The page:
Hospital faces $8.1M suit for inflated malnutrition rates, gaming reimbursements

Kernan Hospital in Baltimore is facing a $8.1 million lawsuit for manipulating patient data to receive more federal reimbursements, reports The Baltimore Sun.

According to the lawsuit filed by the Department of Health & Human Services (HHS) and Department of Defense, the hospital system upcoded patients for a severe form of malnutrition called kwashiorkor to receive higher payments from Medicare and Medicaid.

Kernan's computer system recognized the words "protein malnutrition" as "kwashiorkor," which compelled clinicians to diagnose the disease, notes The Sun. Secondary diagnosis of kwashiorkor at Kernan jumped from zero cases in 2004 to 287 in 2007, the federal government noted in the lawsuit.

Officials from the University of Maryland Medical System, which owns Kernan, said the medical system doesn't agree with the government's findings and that it has been in ongoing discussions with prosecutors regarding its coding processes for malnutrition.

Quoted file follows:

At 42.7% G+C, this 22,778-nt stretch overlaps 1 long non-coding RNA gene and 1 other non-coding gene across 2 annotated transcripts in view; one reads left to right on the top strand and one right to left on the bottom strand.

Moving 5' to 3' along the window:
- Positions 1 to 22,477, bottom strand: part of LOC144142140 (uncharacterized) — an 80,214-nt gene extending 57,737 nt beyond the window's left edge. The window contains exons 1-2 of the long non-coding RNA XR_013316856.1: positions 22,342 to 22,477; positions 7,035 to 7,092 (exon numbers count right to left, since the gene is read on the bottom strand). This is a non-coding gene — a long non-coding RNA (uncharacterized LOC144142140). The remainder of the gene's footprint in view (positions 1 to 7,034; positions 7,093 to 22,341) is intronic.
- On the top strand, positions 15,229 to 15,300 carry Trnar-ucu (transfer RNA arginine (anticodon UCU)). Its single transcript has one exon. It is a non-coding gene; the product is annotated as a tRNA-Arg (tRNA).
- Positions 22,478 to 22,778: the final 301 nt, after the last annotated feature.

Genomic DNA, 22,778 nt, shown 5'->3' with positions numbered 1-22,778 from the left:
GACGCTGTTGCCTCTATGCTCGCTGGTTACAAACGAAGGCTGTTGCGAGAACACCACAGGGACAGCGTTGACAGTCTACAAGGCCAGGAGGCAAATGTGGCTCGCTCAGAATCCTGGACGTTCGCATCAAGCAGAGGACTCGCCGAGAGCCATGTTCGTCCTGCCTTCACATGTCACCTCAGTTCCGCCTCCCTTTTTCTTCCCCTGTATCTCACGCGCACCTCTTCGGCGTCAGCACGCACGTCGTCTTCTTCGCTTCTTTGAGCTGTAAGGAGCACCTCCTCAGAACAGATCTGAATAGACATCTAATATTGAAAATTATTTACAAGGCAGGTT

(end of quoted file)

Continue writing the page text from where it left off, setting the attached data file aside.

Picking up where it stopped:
Upcoding patient diagnoses to boost hospital reimbursements is nothing new. Earlier this year, the Services Employees International Union (SEIU) accused Prime Healthcare Services--a rapidly growing for-profit hospital chain in California--of falsely billing Medicare for treating a large number of kwashiorkor patients. Prime was also under HHS and Department of Justice investigation for allegedly treating high rates of patients with septicemia--which also began with SEIU numbers-crunching, according to FierceHealthFinance.

For more:
- read The Baltimore Sun article
- here's the FierceHealthFinance editoral